*Important cause of pyometra post-calving in DAIRY cows! Diagnosed at pre-breeding check (~ 40 d post calving) Occurs when cow ovulates in face of A. pyogenes in uterus  pyometra Usually uterine contaminates are expelled from uterus during normal involution process Pre-disposing factors: dystocia, RFM, metritis

18 Vibriosis Campylobacter fetus subsp venerealis
Bulls are asymptomatic carriers, permanent carries when > 4 yrs Venereal transmission  organism attacks conceptus  early embryonic death (occasional abortions ~ 4-7 months of gestation) Cows develop immunity and conceive, and maintain the disease in the herd (carriers) Dx: Blood agar culture of preputial smegma, fetal abomasal contents, vaginal/cervical mucous Tx: ID and cull carriers, topical antibiotic ointment Control/Prevention: AI, prevent re-infection, blood culture all non-virgin bulls 6-8 weeks before breeding season, VACCINATE cows and bulls

19 Trichomoniasis Trichomonas foetus
Bulls are asymptomatic permanent carriers Venereal transmission  organism attacks conceptus Cows develop immunity and conceive (carriers) *Important cause of pyometra post-breeding in BEEF cows CS: infertility, pyometra, abortion Dx: microscopic isolation of organism (preputial smegma or vaginal/cervical mucous) with Diamond’s medium (Klaas modification) Control/Prevention: AI, use of virgin bulls NO vaccine available

20 Neospora Neospora caninum
Cycles between canids and ruminants – oral or vertical transmission Mid-gestation abortion (~4-6 months), pre-mature calf, birth of impaired calf, or normal calf Brain hemorrhage, myocarditis

21 Oocysts ingested while grazing
 Sporozoites released, enter SI  reticulo-endothelial system Tachyzoites = invade different tissues, placenta  fetus in pregnant animals Bradyzoites = dormant, within tissue cysts (found mainly in neural tissue) In future pregnancies, bradyzoites  tachyzoites  invade the fetus via the placenta

22 Infectious Bovine Rhinotracheitis (IBR)
Acute, contagious Bovine Herpes Virus Infertility, respiratory infections, conjunctivitis, abortion storm usually > 5 months gestation RFM, placental edema/vasculitis Fetus: red serous body fluid, white foci on liver/lungs Tx: Vaccinate annually “red nose”

23 Infectious Pustular Vulvovaginitis
Also a Bovine Herpes Virus Venereal/mechanical spread Genital pustules (balanoposthitis) Spontaneous recovery

24 Bovine Viral Diarrhea Virus (BVD)
Affects the digestive, respiratory, immune, nervous and reproductive systems BVD Type I and Type II, each with: Cytopathic (CPE) strains  cellular vacuolation and cell death Non-cytopathic (non-CPE) strains  no visible cytopathic change in cell cultures

25 Bovine Viral Diarrhea Virus (BVD)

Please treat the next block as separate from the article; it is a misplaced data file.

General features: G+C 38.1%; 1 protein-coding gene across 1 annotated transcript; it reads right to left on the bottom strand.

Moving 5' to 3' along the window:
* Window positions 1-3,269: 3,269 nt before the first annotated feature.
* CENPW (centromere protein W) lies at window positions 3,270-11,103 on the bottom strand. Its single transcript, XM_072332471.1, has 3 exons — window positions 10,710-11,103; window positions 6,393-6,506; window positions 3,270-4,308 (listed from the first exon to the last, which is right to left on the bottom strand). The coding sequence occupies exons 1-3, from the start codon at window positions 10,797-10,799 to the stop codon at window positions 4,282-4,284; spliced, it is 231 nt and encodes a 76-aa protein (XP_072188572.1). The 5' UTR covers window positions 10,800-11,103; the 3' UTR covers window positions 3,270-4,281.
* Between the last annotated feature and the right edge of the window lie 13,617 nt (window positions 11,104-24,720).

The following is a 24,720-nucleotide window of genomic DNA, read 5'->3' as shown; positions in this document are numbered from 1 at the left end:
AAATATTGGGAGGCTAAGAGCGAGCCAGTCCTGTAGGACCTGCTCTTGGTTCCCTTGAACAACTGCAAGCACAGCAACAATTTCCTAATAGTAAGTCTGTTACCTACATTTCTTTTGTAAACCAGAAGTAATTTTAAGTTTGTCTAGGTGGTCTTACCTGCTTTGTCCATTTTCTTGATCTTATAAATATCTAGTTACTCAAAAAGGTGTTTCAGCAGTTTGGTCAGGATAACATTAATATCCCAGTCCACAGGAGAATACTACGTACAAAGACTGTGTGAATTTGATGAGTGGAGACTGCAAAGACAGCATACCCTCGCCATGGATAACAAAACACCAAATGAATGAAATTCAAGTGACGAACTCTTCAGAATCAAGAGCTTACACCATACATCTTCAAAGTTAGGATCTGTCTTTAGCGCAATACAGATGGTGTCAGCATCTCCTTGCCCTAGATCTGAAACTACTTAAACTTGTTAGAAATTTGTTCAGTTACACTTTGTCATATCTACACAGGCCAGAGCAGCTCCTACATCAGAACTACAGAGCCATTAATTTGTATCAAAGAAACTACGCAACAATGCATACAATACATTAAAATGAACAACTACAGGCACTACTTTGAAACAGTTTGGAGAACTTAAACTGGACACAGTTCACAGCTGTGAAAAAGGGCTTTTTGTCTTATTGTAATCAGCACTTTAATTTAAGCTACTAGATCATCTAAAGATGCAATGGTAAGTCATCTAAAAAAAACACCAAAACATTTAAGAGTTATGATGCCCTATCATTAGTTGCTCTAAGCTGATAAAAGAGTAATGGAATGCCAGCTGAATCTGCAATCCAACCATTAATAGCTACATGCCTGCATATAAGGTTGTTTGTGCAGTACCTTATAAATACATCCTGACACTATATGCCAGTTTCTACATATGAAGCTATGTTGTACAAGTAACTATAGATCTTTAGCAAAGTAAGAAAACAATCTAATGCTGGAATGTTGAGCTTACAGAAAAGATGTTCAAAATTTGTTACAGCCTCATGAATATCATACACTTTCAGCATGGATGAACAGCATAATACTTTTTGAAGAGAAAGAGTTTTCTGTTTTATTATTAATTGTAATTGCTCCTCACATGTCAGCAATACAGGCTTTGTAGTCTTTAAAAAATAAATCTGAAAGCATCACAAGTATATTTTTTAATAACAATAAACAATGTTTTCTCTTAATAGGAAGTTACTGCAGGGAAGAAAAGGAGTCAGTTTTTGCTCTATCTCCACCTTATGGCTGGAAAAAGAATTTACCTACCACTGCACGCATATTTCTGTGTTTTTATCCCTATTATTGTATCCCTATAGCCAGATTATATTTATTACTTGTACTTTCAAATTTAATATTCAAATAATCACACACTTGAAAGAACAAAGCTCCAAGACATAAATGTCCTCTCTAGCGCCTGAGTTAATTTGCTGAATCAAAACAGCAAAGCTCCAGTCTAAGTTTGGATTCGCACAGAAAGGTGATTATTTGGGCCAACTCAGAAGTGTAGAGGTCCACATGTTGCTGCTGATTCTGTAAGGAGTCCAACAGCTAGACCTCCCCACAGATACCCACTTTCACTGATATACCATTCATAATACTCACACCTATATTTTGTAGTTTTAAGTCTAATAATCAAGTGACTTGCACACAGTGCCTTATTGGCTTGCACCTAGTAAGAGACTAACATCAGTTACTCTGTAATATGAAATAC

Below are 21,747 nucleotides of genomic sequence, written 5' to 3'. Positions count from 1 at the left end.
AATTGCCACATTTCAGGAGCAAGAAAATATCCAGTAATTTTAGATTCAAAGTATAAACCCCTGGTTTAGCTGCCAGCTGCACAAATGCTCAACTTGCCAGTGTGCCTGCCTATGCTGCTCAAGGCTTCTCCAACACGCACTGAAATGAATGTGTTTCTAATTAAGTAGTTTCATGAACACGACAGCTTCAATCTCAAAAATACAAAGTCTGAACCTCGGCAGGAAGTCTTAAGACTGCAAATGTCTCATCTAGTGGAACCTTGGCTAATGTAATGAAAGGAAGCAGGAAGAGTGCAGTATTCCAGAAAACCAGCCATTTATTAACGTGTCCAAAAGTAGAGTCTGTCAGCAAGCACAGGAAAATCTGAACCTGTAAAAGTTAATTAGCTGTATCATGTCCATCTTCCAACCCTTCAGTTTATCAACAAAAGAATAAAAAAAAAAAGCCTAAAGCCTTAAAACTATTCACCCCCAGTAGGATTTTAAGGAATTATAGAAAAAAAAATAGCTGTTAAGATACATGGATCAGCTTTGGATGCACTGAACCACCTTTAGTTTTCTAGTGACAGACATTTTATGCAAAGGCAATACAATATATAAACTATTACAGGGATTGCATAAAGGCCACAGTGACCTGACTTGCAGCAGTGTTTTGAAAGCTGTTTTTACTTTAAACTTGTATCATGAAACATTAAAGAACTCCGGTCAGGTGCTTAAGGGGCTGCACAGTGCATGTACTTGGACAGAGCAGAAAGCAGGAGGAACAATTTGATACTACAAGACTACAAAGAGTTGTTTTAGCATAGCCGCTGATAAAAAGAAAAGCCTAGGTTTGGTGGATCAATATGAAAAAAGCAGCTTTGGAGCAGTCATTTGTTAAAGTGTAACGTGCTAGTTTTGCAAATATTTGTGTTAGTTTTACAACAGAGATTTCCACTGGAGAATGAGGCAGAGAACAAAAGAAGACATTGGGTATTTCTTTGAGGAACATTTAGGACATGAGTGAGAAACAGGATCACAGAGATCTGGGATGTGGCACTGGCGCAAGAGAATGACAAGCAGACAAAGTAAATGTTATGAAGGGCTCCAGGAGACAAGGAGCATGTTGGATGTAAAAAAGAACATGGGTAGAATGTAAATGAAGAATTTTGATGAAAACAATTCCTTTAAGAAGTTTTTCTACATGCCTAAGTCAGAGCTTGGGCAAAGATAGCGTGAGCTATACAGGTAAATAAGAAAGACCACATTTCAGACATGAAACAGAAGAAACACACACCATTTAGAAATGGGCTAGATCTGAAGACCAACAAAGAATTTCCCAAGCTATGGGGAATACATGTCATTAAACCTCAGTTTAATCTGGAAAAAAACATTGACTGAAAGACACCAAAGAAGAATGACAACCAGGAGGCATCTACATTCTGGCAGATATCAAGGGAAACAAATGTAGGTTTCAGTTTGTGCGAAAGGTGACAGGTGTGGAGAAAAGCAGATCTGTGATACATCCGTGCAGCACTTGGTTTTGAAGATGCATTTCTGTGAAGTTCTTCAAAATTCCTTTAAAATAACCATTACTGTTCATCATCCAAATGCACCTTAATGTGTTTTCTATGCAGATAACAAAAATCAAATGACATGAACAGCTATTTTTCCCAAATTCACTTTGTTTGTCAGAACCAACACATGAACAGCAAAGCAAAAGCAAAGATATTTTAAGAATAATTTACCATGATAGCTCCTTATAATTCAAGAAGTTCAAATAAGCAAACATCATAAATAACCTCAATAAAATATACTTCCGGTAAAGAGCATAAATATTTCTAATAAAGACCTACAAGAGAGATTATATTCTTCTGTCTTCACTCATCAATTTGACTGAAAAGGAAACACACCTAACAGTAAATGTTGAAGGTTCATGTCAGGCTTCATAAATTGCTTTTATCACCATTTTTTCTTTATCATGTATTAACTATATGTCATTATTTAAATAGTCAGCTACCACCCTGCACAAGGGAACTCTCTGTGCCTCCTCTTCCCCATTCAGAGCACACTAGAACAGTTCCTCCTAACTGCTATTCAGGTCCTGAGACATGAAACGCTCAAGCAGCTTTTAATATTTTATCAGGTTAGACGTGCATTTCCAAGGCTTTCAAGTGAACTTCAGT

BVD infection in-utero: Slows fetal growth  lower birth weight, bone growth Abortion (at any trimester) Early embryonic death Stillbirth Congenital Birth Defects (eye, thymus, brain) Arthrogryposis PI Calves (immunotolerant and persistently infected shedders) Normal calf born with antibodies to the BVD virus cerebellar hypoplasia

26 Bovine Viral Diarrhea Virus (BVD)
Results of fetal infection with BVDV Outcome Gestational age at time of in utero infection. days > 180 days Normal, antibody negative calf X Abortion Early embryonic death, resorption Mummification Stillbirth Congenital defects, antibody negative Congenital defects, antibody positive Persistently infected, "normal" calf +/- Normal, antibody positive calf

27 Bovine Viral Diarrhea Virus (BVD)
Mucusal disease: PI calf (infected in-utero from d of gestation with non-CPE strain, seem normal, but have no immunity to the virus) + encounters CPE strain after birth (vulnerable to severe effects of the CPE cell-killing strain) ~6 months – 2 yrs old High mortality

28 Bovine Viral Diarrhea Virus (BVD)
BVD infection after birth: Usually 6 months to 2 yrs of age CS: vary depending on the virulence of the strain Viremic  develop antibodies  clear virus within 7-10 days Subclinical (estimated 70-90% of BVDV infections) Mild elevation in body temp, drop in milk production Clinical = Acute BVD Depression, fever, inappetence, nasal discharge, transient leukopenia, thrombocytopenia, petechial hemorrhages, diarrhea, high morbidity, low mortality Eliminate Carriers = CULL! VACCINATE before breeding

29 Mycotic Abortion Aspergillus, Absidia, Mucor, Rhizopus, Candida
More in WINTER when cattle housed/fed inside Injury to respiratory/GIT  hematogenous  uterus  severe necrotic placentitis Thick, leathery cotyledons + intercotyledonary placenta Abortions in 3rd trimester Head and neck lesions on fetus

30 “Given the low diagnostic success rate, the high cost of laboratory work, and the low profit margin in both the beef and dairy industries, veterinarians should not attempt to make an etiologic diagnosis in every abortion. Instead, veterinarians should become concerned if fetal loss is >3-5% per year or per month.” ~ The Merck Veterinary Manual